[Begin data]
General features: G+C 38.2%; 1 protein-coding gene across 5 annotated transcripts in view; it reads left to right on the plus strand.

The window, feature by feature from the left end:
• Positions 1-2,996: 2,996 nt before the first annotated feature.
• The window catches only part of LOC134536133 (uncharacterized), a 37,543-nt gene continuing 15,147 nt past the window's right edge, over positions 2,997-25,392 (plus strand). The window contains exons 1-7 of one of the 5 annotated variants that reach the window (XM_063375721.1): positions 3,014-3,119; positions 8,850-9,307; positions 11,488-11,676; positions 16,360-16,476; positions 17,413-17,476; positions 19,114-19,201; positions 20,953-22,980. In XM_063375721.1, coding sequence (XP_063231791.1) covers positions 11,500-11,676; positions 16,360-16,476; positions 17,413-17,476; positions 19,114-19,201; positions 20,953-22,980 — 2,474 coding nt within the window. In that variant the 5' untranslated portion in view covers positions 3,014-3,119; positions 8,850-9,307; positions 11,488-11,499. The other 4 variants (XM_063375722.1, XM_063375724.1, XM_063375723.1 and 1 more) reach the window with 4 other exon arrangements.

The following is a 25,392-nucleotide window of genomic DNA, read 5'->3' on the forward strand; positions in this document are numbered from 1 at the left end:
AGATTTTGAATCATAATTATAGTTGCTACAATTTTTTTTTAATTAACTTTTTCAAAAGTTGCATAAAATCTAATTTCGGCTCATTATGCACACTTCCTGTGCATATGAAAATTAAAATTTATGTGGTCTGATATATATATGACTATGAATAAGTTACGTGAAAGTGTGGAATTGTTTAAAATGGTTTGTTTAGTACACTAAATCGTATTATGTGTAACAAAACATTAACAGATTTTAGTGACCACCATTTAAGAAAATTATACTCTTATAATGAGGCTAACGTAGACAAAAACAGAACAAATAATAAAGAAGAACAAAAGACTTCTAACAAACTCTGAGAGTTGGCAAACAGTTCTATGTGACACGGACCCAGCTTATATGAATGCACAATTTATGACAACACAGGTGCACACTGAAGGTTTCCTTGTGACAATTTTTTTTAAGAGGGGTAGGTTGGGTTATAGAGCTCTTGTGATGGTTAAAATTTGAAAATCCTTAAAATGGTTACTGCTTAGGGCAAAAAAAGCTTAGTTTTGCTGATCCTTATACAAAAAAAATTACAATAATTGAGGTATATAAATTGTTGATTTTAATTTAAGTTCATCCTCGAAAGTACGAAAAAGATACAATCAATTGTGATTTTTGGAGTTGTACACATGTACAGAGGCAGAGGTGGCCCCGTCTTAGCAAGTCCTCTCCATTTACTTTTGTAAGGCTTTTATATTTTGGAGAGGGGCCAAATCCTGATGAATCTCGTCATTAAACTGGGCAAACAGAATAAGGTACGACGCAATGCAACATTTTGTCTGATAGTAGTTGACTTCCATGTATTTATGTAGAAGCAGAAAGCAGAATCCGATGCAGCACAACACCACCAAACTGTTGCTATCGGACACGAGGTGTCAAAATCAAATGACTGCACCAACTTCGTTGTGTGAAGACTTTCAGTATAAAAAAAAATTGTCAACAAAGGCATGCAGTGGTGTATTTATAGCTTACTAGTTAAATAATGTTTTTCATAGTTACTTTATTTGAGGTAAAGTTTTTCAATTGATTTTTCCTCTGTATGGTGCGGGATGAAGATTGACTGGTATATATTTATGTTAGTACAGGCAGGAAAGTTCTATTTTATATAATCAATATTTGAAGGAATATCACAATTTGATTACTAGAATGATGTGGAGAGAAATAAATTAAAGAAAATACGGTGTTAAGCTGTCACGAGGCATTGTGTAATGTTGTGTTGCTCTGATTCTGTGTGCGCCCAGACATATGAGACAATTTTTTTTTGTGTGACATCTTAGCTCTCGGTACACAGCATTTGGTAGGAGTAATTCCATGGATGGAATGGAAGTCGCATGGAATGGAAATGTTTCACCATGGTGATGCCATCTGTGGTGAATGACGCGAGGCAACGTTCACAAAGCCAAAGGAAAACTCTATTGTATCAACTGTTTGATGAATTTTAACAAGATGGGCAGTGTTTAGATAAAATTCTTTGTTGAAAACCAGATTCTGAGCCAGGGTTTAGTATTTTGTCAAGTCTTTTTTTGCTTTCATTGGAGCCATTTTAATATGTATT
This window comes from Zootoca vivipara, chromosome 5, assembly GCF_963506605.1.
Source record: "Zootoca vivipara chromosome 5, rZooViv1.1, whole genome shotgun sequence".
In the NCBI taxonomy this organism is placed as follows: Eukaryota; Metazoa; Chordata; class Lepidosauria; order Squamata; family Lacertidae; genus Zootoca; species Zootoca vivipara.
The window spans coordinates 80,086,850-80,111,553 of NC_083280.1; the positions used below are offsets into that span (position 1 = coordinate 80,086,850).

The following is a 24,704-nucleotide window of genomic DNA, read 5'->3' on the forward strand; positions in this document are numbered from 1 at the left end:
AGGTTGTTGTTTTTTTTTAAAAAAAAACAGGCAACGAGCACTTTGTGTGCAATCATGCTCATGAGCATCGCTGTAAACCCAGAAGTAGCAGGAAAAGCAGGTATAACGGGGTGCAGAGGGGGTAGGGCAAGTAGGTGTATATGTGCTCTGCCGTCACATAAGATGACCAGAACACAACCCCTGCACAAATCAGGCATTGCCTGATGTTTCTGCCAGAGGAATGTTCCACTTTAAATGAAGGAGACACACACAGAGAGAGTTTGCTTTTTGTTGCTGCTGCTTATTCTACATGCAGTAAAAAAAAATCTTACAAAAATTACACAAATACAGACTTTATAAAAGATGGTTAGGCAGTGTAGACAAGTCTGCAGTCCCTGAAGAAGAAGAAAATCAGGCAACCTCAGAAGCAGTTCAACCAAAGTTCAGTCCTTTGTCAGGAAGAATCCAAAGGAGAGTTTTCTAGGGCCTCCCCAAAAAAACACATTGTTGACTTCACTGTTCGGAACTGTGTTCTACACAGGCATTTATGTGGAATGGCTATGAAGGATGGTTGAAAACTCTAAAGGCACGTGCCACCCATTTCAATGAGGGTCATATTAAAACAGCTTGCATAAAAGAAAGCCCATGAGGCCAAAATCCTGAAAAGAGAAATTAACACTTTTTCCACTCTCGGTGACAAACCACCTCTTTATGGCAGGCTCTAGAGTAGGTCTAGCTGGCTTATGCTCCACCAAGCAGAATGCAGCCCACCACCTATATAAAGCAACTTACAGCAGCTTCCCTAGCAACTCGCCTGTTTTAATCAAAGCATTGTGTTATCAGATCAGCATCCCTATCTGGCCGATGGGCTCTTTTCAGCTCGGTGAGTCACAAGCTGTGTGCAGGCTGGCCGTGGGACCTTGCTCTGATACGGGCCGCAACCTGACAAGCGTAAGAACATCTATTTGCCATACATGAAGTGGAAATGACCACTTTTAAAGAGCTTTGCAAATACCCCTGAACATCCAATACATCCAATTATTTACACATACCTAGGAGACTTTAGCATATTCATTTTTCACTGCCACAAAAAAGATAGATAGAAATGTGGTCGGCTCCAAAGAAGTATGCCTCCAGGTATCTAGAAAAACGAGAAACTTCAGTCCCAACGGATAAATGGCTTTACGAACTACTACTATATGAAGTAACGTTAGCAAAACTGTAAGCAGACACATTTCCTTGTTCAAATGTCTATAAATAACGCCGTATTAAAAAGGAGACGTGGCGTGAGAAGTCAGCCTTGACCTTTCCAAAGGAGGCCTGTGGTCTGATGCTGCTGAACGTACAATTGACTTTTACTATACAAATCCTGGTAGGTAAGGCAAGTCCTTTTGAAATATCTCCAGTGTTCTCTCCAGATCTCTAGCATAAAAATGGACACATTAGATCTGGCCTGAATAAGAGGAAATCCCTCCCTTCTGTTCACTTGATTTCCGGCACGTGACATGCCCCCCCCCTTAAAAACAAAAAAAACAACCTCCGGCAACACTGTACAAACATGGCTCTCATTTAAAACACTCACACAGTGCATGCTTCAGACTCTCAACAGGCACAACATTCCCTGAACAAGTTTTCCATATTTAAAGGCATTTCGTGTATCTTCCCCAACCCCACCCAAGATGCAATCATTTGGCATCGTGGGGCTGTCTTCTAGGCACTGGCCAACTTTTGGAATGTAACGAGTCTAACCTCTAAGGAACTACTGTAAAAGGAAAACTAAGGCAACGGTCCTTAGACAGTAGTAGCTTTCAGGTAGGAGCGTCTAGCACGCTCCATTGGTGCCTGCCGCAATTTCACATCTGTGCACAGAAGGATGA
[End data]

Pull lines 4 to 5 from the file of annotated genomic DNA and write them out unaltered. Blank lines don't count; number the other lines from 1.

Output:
• The window catches only part of LOC134536133 (uncharacterized), a 37,543-nt gene continuing 15,147 nt past the window's right edge, over positions 2,997-25,392 (plus strand). The window contains exons 1-7 of one of the 5 annotated variants that reach the window (XM_063375721.1): positions 3,014-3,119; positions 8,850-9,307; positions 11,488-11,676; positions 16,360-16,476; positions 17,413-17,476; positions 19,114-19,201; positions 20,953-22,980. In XM_063375721.1, coding sequence (XP_063231791.1) covers positions 11,500-11,676; positions 16,360-16,476; positions 17,413-17,476; positions 19,114-19,201; positions 20,953-22,980 — 2,474 coding nt within the window. In that variant the 5' untranslated portion in view covers positions 3,014-3,119; positions 8,850-9,307; positions 11,488-11,499. The other 4 variants (XM_063375722.1, XM_063375724.1, XM_063375723.1 and 1 more) reach the window with 4 other exon arrangements.

The following is a 25,392-nucleotide window of genomic DNA, read 5'->3' on the forward strand; positions in this document are numbered from 1 at the left end: